I once had an encounter with Stacy Alaimo.  It was years ago.  She had kindly invited me to speak of my philosophy at University of Texas, Arlington.  I don’t know what phase it was in; whether I was in the object-oriented phase, or whether I’d entered the machine-oriented phase.  I don’t know that it matter.  I had written about her trans-corporeality on the blog here, under the title of “porous bodies” (which would later grow into the idea of bodily pleats).  As I was fielding questions, something about the relationship of our thought came up.  I gave a very utilitarian interpretation of her claims in Bodily Natures, amounting to the thesis that since our bodies are dependent on the bodies of other beings, we should attend to them.  It was something to that effect.  My memory is unclear.  She looked at me in consternation and said something like “that’s not at all what I mean.”

How long ago was all of this?  I don’t know.  It was years ago.  And for these many years I’ve thought of that moment.  What could she have meant, I’ve wondered?  What was all of that about?  I was truly traumatized by this moment.  Here was one of my heroes, someone who’s work has so much influenced my own thought, someone who has taught me so much, reproaching me.  What was she speaking about?  I was pulled to a complete stop, to a bifurcation point.  Cecily and I have spoken about this on many occasions on one evening or another even though she wasn’t in my life when this happened, though not always in these words, ever since.

For the last couple of years I think Stacy was making a point about values.  I don’t wish to put words in her mouth, so I’ll say that this was my response to this encounter.  My gloss on Stacy’s trans-corporeality was about use.  I had comprehended atoms, minerals, microbes, animals, and all the rest in terms of their use to our bodies.  This, I think, was what Stacy objected to.  This subordination of everything to use.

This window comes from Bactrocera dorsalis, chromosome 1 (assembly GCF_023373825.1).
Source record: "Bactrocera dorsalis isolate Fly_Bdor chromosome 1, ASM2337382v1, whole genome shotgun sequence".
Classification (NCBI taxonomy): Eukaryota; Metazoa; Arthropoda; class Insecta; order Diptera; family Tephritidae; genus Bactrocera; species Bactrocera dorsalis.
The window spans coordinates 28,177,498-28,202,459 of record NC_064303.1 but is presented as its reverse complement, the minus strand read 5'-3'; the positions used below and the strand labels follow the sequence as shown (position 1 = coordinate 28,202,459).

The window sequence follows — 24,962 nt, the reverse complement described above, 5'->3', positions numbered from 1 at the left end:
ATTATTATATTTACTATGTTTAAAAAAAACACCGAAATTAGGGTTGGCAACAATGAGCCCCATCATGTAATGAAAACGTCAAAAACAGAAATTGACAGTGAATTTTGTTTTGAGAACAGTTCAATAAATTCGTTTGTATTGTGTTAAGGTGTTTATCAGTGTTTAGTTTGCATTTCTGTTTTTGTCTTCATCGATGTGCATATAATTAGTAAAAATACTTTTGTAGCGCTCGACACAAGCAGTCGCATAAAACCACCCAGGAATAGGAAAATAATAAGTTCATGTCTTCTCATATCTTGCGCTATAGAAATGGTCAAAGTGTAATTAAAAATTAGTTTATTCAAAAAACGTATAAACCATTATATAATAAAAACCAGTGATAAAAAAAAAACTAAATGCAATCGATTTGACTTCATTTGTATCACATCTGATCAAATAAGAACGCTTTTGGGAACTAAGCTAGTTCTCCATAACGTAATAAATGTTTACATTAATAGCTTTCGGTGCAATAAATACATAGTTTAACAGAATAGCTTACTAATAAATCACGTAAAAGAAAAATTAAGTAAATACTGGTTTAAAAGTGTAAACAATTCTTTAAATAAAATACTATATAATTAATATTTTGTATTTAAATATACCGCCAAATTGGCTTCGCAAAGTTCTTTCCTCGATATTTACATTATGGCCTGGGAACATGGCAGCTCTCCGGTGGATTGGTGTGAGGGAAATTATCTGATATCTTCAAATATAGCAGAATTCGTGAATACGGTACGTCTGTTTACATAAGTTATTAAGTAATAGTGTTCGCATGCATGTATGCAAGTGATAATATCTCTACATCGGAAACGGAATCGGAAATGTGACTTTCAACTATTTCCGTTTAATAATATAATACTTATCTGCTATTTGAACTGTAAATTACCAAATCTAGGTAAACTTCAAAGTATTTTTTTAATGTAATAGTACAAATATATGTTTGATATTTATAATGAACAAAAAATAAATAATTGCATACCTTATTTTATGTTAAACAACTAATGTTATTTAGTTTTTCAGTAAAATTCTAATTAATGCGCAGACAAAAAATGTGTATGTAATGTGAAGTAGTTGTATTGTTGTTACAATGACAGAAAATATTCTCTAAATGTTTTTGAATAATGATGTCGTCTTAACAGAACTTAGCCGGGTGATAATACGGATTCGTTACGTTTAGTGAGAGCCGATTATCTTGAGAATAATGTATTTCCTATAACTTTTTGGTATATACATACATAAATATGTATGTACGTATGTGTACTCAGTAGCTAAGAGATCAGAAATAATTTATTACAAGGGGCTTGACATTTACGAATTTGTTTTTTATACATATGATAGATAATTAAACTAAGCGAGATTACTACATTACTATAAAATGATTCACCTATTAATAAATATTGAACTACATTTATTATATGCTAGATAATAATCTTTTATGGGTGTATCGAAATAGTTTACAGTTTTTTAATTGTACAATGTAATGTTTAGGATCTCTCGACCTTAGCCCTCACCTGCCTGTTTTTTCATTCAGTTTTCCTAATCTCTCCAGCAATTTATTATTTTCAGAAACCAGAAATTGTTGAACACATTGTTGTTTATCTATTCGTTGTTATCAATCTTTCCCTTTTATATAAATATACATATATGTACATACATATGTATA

In the time that’s passed since this encounter, I’ve thought endlessly about the ontological status of values, but also the many different wastelands that we live in.  The anthropocene is not just the transformation of what I call the “earth” into a wasteland, but it has also been the transformation of values into a wasteland.  This latter wasteland, this wasteland of values, has been something that’s been going on for a long time.  I wish I had a better word than “values”.  But what is this wasteland of values?  It’s a wasteland that reduces the valuable to that which serves a purpose or a use.  Everything must be for the sake of profit or health or political justice or any number of things.  So many other values have become dim, have become indiscernible, as a result.  There is beautyrarity, singularity, friendship, knowledge that is for the sake of nothing other than mere curiosity (not even Heidegger could honor this one), love, conversation, and all the rest.  We can scarcely discern these things anymore…  To such a degree that increasingly we live to work, rather than working to work.  What a shameful ethos.  One radical gesture we can redeem today is all those values that are “valueless”.  We can strive to refuse that which has to have a purpose, instead loving it for its singularity, for its irreplaceability, whether it be the mantis shrimp or a neighborhood or a particular species of orchid.  We can refuse, at long last, all eschatology and teleology, and live life for living.  We can strive to create oases everywhere that would refuse economic and utilitarian reasoning, instead valuing that which is valuable in itself, rather than that which is valuable for the sake of something else or which is subordinate.  We can refuse the wasteland.